By Lisa Owen
$86,000 dollars is a lot of money. It's what the Department of Corrections has paid in legal fees to try and stop me interviewing career criminal Arthur Taylor. $86.094 to be exact.
It all started more than three years ago, when the Auckland Prison inmate took on a posse of lawyers over moves to ban smoking in our prisons. The jailhouse lawyer, who by his own count has spent more than 35 years behind bars, smoked the opposition. The High Court ruled in his favour -- not once, but twice.
Arthur Taylor is not a smoker, but he is many other things according to his rap sheet -- bank robber, burglar, prolific fraudster and drug baron. He has more than 150 convictions.
Mike Bush, who's now the Police Commissioner, once described Taylor as "a criminal with no moral or social conscience, who is an absolute burden on this country".
So while Taylor's smart enough to out-argue some of our top legal minds, he's apparently not smart enough to learn his lesson when it comes to obeying our laws.
'Why?' I wondered. Followed by, 'Why not ask him yourself?'.
I applied to the Department of Corrections to interview Taylor. They declined. Spotting that they too hadn't followed the rules, I applied again and -- you guessed it -- was turned down again.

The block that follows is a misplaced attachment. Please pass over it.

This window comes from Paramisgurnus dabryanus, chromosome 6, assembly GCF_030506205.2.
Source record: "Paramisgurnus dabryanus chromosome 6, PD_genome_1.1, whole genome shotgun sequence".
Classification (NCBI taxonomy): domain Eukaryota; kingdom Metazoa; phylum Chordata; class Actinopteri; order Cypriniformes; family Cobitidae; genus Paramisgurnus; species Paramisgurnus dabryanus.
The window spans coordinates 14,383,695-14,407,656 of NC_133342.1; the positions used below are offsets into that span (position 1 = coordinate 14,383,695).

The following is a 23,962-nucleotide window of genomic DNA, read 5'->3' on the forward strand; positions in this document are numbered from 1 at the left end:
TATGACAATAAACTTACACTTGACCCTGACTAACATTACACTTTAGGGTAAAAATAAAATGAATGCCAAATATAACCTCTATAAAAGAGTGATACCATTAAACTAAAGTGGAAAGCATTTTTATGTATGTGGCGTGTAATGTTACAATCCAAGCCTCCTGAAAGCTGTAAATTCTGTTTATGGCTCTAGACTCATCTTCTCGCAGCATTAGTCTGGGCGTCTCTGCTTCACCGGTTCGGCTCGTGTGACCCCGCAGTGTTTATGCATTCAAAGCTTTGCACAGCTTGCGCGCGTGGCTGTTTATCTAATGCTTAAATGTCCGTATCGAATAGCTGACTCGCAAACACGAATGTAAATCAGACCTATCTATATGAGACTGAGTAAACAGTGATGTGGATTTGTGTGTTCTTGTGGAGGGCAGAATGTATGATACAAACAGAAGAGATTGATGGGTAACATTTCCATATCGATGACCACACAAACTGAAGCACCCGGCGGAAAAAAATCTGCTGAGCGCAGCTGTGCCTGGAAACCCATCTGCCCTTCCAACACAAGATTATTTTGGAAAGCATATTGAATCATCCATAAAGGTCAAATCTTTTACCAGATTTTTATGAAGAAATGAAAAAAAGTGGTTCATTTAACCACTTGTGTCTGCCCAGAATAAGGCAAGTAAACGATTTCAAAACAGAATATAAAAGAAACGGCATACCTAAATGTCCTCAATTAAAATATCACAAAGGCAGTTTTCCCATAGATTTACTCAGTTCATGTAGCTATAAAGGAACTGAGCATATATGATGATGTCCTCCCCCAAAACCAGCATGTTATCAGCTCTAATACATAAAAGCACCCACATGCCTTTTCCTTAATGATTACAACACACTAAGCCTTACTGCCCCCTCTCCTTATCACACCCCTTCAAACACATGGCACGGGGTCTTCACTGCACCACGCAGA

Arthur Taylor took offence on my behalf and then took Corrections all the way to the Appeal Court.
During that time he also launched a multi-pronged legal attack on the law banning all prisoners from voting.
His 2015 bid to overturn the result in the Prime Minister's Helensville electorate was tossed out.
But Taylor scored a significant victory when the High Court declared last year that the law banning prisoners from voting was in direct conflict with the Bill of Rights, which fiercely protects our right to go to the ballot box.
Oh and this week -- some three years on -- I'm going to film an interview with Arthur Taylor because he won that case too.
That won't thrill everyone. But let's be clear. The Appeal Court doesn't think any old prisoner should be allowed to sit down for a chat with the media, and actually says interviews are "unlikely to be routinely permitted".
But in Taylor's case the Court doesn't believe he's "seeking publicity for his own sake" and says he has considerable skills as an advocate for prisoner rights.
Ponder this too: the Government's attempt to reduce recidivism by 25 percent by next year has not only stalled, it's rolling backwards. Corrections' own analysis shows it may be dealing with a smaller core group of reoffenders, but they're committing more crimes.
That brings us back my original question -- why does a smart man keep offending? I intend to ask Taylor that.
He's had more than three and half decades to consider the answer.
You can see Lisa Owen's exclusive interview with Arthur Taylor on The Nation, Saturday 9.30am, Sunday 10am and Monday 11pm on TV3.